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Maria Ross Values Newsweek Expert Forum’s Brand Cachet & Its Curated Community

Maria Ross, founder of Red Slice, works with entrepreneurs and high-growth companies to help them “build a brand story that stands out, that attracts the right customers, and that really accelerates sales.” She started her company after working in technology marketing for a variety of B2B and B2C companies, gaining experience in PR, website development, lead generation, brand story development, communications, and sales enablement.

Along the way, she realized that many marketers had lost sight of what she considered a critically important component of the job. “I launched Red Slice brand consultancy because I was really frustrated with the fact that a lot of marketers forgot that they were talking to people,” she says. “And their excuse was, ‘well, it's B2B marketing… we don't have to be emotional, we don't have to create a connection.’ But we now know from all the research that's been done since that time, that that's crazy.” Ross teaches her clients how to build empathetic connections with customers to engender lifetime loyalty.

Shortly after she launched her company, in 2008, Ross had a life-changing experience that would radically impact her own brand story: a ruptured brain aneurysm that could have killed her compelled her to change the way she worked. “I had to really focus on one thing at a time because I had cognitive barriers,” she says. “And that enabled me to really do better, higher-quality work for my clients. And I brought that story into my brand story.”

Six months after the aneurysm, Ross went back to work and she did not try to hide her health issues from clients. Friends and colleagues asked if that was wise — would clients trust her if they knew she was recovering from a brain injury? But she was determined to be transparent. “By showcasing who you are authentically, you attract more of the people you want to work with,” says Ross. “I ended up attracting a different caliber of client. They were like, ‘you're a survivor, you've got moxie, you're not going to take any guff. We want to work with you.’”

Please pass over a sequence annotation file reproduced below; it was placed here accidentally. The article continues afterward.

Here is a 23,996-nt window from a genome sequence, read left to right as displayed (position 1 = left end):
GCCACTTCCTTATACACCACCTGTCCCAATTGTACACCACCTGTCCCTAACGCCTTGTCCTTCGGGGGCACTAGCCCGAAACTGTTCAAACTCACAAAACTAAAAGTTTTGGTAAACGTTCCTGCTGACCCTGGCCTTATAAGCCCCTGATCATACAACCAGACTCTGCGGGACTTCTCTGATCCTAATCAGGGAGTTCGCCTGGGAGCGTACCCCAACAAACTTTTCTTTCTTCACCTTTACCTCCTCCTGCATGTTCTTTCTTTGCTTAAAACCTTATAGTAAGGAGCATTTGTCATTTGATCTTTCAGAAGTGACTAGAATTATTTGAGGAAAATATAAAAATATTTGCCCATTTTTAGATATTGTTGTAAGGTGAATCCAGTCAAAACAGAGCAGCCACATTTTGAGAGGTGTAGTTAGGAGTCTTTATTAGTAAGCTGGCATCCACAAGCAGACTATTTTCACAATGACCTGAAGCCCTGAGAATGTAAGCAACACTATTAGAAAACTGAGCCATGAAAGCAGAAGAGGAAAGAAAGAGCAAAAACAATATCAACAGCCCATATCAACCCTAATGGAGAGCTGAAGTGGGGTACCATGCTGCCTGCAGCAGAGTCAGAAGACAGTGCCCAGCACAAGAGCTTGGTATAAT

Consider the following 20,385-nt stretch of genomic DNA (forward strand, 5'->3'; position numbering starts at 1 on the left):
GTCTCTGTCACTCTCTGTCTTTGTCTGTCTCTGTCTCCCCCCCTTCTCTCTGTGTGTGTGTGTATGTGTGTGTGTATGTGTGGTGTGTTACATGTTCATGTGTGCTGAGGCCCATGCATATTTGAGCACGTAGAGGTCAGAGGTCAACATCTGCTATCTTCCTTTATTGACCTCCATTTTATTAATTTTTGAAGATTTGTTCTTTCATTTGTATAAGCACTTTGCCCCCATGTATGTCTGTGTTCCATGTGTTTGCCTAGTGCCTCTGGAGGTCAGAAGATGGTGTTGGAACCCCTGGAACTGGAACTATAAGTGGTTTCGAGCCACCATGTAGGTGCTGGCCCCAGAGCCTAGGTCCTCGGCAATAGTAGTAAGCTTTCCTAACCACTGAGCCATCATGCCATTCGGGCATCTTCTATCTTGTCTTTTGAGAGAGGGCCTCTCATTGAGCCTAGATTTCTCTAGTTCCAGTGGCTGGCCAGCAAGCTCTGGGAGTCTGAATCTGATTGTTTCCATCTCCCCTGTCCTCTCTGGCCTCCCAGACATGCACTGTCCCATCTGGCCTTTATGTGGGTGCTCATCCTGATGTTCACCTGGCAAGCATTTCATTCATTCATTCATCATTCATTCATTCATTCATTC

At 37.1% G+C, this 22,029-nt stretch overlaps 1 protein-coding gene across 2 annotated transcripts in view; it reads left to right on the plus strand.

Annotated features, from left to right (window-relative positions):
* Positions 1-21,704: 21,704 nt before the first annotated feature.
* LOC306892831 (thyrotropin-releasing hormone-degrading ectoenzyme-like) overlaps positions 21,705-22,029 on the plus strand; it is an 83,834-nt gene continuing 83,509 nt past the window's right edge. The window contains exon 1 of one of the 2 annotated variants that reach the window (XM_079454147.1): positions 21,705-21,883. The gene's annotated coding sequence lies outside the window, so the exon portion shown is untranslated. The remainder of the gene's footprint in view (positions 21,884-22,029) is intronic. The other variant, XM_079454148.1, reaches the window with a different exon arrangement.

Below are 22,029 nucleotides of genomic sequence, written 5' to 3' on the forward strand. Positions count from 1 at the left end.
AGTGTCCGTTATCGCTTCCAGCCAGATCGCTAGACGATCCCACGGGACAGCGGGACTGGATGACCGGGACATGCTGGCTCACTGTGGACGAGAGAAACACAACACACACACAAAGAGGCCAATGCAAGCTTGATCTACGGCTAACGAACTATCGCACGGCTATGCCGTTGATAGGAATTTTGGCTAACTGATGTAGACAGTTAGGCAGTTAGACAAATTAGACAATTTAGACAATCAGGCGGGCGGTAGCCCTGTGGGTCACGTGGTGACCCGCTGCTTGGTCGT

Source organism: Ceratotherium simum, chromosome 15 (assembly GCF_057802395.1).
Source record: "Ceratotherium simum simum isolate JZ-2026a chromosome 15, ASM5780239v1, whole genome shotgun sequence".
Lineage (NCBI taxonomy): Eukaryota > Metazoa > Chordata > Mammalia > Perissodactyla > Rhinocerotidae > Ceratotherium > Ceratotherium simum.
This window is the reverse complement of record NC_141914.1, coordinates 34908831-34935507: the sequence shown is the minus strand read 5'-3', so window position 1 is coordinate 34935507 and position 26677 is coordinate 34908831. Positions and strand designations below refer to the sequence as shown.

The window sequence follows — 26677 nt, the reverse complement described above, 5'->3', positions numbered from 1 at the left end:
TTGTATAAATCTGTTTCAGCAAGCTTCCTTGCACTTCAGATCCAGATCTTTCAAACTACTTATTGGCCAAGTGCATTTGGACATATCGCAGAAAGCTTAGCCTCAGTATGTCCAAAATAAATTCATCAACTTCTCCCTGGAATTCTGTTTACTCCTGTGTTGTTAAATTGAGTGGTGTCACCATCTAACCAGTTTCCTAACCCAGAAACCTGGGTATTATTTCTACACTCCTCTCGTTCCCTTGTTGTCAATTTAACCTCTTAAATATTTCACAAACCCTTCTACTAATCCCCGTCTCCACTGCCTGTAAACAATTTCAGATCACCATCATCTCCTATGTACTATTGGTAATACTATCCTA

“The [Newsweek Expert Forum] community is just amazing. They’ve really tried to bring contributors into the fold and see us as people and as valuable assets.”

Ross says her professional and personal experiences have driven her to focus on empathy and authenticity when working with clients. She even wrote a book on the topic — The Empathy Edge: Harnessing the Value of Compassion as an Engine for Success. “My wheelhouse is about brand, message, story, and how you’re actually walking your talk,” she says. Often, she says, brands try to be all things to all people because leaders are afraid of limiting themselves and leaving money on the table. The result, says Ross, is that they end up being “nothing to anyone. Your brand has to take a stand based on your values and how you do business,” Ross says. “And the more that you clearly put that out there, the more it's a beacon to the right kinds of customers.”

When working with clients, Ross stresses that building an empathetic culture as part of the brand can drive performance and success. It starts, she says, with hiring the right people and then measuring and rewarding them based on the company’s values. For instance, she says, Airbnb’s brand culture is about “belonging anywhere” — a value that applies not only to guests staying at Airbnb properties but to employees, from an inclusivity standpoint. “They have operationalized that value,” says Ross. “They have criteria on their performance evaluations around belonging and how you have exhibited helping others belong on your team and in your workplace. Everyone knows that the value is actually truly important to the organization.”

A professional keynote speaker, Ross has contributed articles to many publications but says that Newsweek Expert Forum appealed to her “because it’s at the intersection of business, culture, and technology. I love the cachet of the brand.” She also values the connections she’s already made through the forum. “The community is just amazing,” she says. “They’ve really tried to bring contributors into the fold and see us as people and as valuable assets.”


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